An illustration of a Mastodon skeleton
Wikimedia Commons

Not only human beings are susceptible to the ravages of tuberculosis. Many other mammals perish from this slow-developing bacterial infection, which can scar bones, as well as lung tissue, when they don't kill an animal outright The discovery of Mastodon specimens bearing physical evidence of tuberculosis raises the interesting theory that these prehistoric elephants were doomed by exposure to the early human settlers of North America, who brought this disease with them from the Old World. 

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Mastodons, Unlike Mammoths, Were Solitary Animals

An imagining of a Mastodon
Wikimedia Commons

Woolly Mammoth fossils tend to be discovered in association with other Woolly Mammoth fossils, leading paleontologists to infer that these elephants formed small family units (if not larger herds). By contrast, most Mastodon remains are completely isolated, which is evidence (but not proof) of a solitary lifestyle among full-grown adults. It's possible that adult Mastodons only gathered together during ​the breeding season, and the only long-term associations were between mothers and children, as is the pattern with modern elephants.

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There Are Four Identified Mastodon Species

A mastodon skull
Wikimedia Commons

The most famous Mastodon species is the North American Mastodon, Mammut americanum. Two others--M. matthewi and M. raki--are so similar to M. americanum that not all paleontologists agree that they even merit their own species designation, while a fourth, M. cosoensis, was originally assigned as a species of the obscure Pliomastodon. All of these proboscids ranged across the expanse of Pliocene and Pleistocene North America and Eurasia during the Pleistocene epoch.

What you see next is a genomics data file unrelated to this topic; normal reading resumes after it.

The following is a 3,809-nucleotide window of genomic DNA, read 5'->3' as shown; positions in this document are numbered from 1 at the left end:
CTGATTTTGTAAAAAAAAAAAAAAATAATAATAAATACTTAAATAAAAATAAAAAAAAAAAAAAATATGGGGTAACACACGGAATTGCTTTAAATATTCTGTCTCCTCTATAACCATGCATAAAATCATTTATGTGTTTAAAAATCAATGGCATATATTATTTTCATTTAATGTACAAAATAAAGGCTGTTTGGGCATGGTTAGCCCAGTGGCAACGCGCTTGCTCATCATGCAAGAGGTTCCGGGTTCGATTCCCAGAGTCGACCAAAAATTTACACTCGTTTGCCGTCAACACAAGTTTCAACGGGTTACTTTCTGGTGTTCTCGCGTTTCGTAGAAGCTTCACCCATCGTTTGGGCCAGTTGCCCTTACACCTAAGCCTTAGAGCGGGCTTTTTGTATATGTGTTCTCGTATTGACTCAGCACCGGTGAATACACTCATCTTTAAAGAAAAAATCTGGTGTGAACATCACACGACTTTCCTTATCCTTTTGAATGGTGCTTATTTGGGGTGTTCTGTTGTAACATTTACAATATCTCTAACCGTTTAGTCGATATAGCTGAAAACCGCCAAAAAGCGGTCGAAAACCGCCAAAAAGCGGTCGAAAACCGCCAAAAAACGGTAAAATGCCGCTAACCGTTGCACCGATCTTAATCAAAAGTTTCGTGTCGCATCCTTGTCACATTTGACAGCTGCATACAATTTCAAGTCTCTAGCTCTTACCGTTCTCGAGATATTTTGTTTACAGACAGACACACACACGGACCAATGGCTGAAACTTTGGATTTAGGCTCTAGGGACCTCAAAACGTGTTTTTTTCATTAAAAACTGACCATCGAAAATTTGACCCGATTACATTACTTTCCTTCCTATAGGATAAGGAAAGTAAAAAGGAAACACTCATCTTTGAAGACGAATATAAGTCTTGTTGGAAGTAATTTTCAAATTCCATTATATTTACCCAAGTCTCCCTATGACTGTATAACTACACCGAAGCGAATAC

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The First American Mastodon Fossil Was Discovered in New York

Photo of a reconstructed Mastodon on display at a museum exhibit

Public Domain 

In 1705, in the town of Claverack, New York, a farmer discovered a fossilized tooth weighing a whopping five pounds. The man traded his find to a local politician for a glass of rum; the politician then gifted the tooth to the state's governor; and the governor shipped it back to England with the label "Tooth of a Giant." The fossil tooth--which, you guessed it, belonged to a North American Mastodon--quickly achieved fame as the "Incognitum," or "unknown thing," a designation it retained until naturalists had learned more about Pleistocene life.

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Mastodons Went Extinct After the Last Ice Age

An illustration of a mastodon fighting early homonids
Florida Museum of Natural History

There is one unfortunate thing Mastodons share in common with Woolly Mammoths: both of these elephant ancestors went extinct about 11,000 years ago, shortly after the last Ice Age. No one knows for sure what precipitated their demise, though it was likely a combination of climate change, increased competition for accustomed food sources, and (possibly) hunting by early human settlers, who knew that a single Mastodon could feed an entire tribe for a week, and clothe it for years!